Cowichan Valley MLA Sonia Furstenau. (Lexi Bainas/Citizen)

Government allows contaminated soil to remain at B.C.’s Shawnigan Lake

Community members now left to indefinitely monitor the site

The dirty dirt stays where it is.

The provincial government announced July 2 a final closure plan that fails to remove about 100,000 tonnes of contaminated soil at a site in Shawnigan Lake by Stebbings Road.

The dumping was controversial from the start.

“Abandoning contaminated soil above a water source for 12,000 people should be an impossible conclusion to come to, and instead we have a system in which the minister appears to be saying that this is the only conclusion he is able to make,” said Sonia Furstenau, MLA for Cowichan Valley. “That is unacceptable for my community and it is unacceptable for every community in British Columbia. Every single citizen of this province deserves to have a government that puts protecting their drinking water as a top priority. Failing to do that is a failure of this government.”

READ ALSO: Tentative plans call for contaminated soil to stay at contentious Shawnigan Lake site

The provincial government says leaving the soil at the site is safe.

“Based on a comprehensive technical review of the plan and taking into consideration the scientific evidence and data, the approved plan with conditions provides for sufficient protection of the environment and watershed,” states the Ministry of Environment and Climate Change in their announcement.

It has been more than two years since the controversial landfill was closed to new soil when its operating permit was pulled by the province after years of ​lawsuits and protests.

Now the province is turning the site back over to the owners to implement the final closure plan, which does not include removing the contaminated soil.

“It is important to note that Shawnigan is not only a key community drinking water source, it could serve as a reservoir for other communities during times of drought,” said Furstenau, who has been advocating for the community of Shawnigan Lake since 2013. She was elected CVRD district area director in 2014.

READ ALSO: Shawnigan Lake residents take to the streets over soil

“Currently, we are in the midst of extreme drought on Vancouver Island. Over the past two years I have continued to work with the community, the Shawnigan Research Group, ministry staff, and professional experts. We have raised this issue countless times in the legislature — in fact, it spurred on recent legislative changes, including the passage of the Professional Governance Act.”

The B.C. Green Caucus introduced​ a private member’s bill in 2018​ that would have provided government with the tools to limit solid waste dumps above aquifers.

Furstenau is furious.

“Anyone who knows the history of this issue in Shawnigan knows that the soil remaining on site is not an appropriate solution. In an era when droughts are more common, and our water resources need more protection, government must have the ability to protect our resources and ensure water security for all of our communities. We demand more from this government,” she said.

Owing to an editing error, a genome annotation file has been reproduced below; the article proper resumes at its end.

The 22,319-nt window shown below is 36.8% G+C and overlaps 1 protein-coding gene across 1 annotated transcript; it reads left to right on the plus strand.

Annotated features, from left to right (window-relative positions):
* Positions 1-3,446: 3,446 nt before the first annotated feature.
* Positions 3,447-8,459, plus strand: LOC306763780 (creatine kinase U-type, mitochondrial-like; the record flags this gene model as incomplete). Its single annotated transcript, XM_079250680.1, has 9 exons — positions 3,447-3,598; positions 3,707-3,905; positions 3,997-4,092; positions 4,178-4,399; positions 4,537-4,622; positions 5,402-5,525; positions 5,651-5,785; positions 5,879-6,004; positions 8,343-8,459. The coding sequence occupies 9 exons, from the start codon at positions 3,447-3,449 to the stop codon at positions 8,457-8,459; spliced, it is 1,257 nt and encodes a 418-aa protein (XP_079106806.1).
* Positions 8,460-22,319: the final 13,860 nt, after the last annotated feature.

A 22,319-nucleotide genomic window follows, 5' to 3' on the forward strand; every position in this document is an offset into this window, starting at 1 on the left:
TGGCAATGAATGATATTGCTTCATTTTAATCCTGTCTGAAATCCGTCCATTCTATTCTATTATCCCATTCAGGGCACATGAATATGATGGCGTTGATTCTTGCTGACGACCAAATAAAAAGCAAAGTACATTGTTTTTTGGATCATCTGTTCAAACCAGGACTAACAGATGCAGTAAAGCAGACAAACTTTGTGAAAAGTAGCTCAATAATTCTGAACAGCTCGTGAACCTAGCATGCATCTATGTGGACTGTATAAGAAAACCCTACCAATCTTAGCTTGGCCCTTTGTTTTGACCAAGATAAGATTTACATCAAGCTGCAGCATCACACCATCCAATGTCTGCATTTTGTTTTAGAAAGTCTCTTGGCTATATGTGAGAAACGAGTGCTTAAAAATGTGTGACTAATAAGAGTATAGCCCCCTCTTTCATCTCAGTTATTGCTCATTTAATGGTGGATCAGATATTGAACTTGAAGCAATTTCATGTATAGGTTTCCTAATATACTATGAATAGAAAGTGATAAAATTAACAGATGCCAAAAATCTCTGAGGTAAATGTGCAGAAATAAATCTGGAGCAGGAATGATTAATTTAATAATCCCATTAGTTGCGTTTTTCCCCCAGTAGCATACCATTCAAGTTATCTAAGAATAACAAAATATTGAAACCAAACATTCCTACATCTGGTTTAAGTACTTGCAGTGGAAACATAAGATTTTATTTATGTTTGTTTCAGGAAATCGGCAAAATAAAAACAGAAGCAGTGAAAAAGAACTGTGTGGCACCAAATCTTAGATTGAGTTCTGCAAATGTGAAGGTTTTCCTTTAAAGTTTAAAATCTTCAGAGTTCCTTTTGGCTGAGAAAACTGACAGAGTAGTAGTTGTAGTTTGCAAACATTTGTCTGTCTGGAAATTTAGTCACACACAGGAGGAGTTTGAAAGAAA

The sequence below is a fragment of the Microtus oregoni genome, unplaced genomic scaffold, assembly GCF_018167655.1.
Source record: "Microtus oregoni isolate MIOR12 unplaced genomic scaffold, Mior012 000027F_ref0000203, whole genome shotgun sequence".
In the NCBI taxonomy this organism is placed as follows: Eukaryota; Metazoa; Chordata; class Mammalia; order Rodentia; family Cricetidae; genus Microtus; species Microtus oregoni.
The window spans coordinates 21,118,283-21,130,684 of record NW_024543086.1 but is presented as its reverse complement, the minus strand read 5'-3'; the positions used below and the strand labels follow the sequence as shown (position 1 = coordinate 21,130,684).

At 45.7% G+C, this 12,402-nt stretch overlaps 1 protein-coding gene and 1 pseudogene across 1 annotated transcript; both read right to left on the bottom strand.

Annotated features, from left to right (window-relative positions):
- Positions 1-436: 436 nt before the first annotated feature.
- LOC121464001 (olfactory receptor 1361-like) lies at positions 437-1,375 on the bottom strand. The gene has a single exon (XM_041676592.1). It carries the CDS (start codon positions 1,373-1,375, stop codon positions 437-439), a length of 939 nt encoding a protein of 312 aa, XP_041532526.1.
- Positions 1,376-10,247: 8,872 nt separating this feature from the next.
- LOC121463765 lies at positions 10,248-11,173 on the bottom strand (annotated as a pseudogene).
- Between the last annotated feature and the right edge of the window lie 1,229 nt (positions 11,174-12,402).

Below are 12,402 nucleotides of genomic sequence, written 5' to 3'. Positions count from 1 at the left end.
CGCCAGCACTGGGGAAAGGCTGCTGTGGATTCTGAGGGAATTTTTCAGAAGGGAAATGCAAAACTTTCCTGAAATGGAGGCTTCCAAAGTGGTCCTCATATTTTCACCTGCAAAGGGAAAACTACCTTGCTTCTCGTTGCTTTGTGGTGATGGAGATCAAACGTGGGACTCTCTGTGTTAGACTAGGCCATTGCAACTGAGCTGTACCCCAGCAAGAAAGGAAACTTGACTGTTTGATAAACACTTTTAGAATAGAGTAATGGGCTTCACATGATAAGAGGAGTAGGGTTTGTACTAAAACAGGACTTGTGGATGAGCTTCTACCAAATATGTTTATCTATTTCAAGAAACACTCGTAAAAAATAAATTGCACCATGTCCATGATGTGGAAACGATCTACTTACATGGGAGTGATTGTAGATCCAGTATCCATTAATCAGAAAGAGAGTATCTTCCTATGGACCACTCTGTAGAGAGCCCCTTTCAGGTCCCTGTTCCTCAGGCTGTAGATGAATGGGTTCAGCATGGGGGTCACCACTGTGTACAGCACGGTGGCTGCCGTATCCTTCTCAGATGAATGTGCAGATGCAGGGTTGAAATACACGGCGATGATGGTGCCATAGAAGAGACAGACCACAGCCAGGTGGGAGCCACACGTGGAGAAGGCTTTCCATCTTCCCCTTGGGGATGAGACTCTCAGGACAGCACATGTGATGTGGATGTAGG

Get local stories you won't find anywhere else right to your inbox.
Sign up here

Just Posted

From the archives of the 100 Mile Free Press

40 YEARS AGO (1980): Local members of the British Columbia Government Employees… Continue reading

Disaster recovery resources available for CRD residents impacted by flooding

Deadline is Aug. 5, 2020 to apply for disaster financial assistance

Williams Lake RCMP capture fugitive walking along Highway 97 in city limits

Witness said they could hear police yelling for suspect to ‘get down’

No active confirmed COVID-19 cases in Interior Health: BCCDC

Numbers from the BCCDC’s dashboard show 193 of the 195 COVID-19 cases in the region have recovered

March dental conference key to many of B.C.’s COVID-19 cases

Early infections from China, Iran were quickly contained

MAP: Dr. Henry reveals which B.C. regions have seen most COVID-19 cases

B.C. health officials release a first look at how the novel coronavirus has reached all corners of the province

Tla-o-qui-aht First Nation woman, 26, fatally shot by police in Edmundston, N.B.

Police were conducting a well-being check at the time of the incident

Seniors to receive up to $500 in promised COVID-19 emergency aid in early July

The Liberal government first promised the extra help in mid-May, but had to create a new system to deliver the aid

VIDEO: Revelstoke bear wanders into Animal House pet store

Staff got ready to chase it out with a broom

New study is first full list of species that only exist in Canada

Almost 40 per cent of them are critically imperilled or imperilled and eight are already extinct

Federal aid for care home systems needed ahead of second wave, advocates say

Ontario Long Term Care Association calling for more action

Horgan calls for national anti-racism program; will pitch idea to PM, premiers

Premier John Horgan said he’s horrified by the death of George Floyd in the United States

Most Read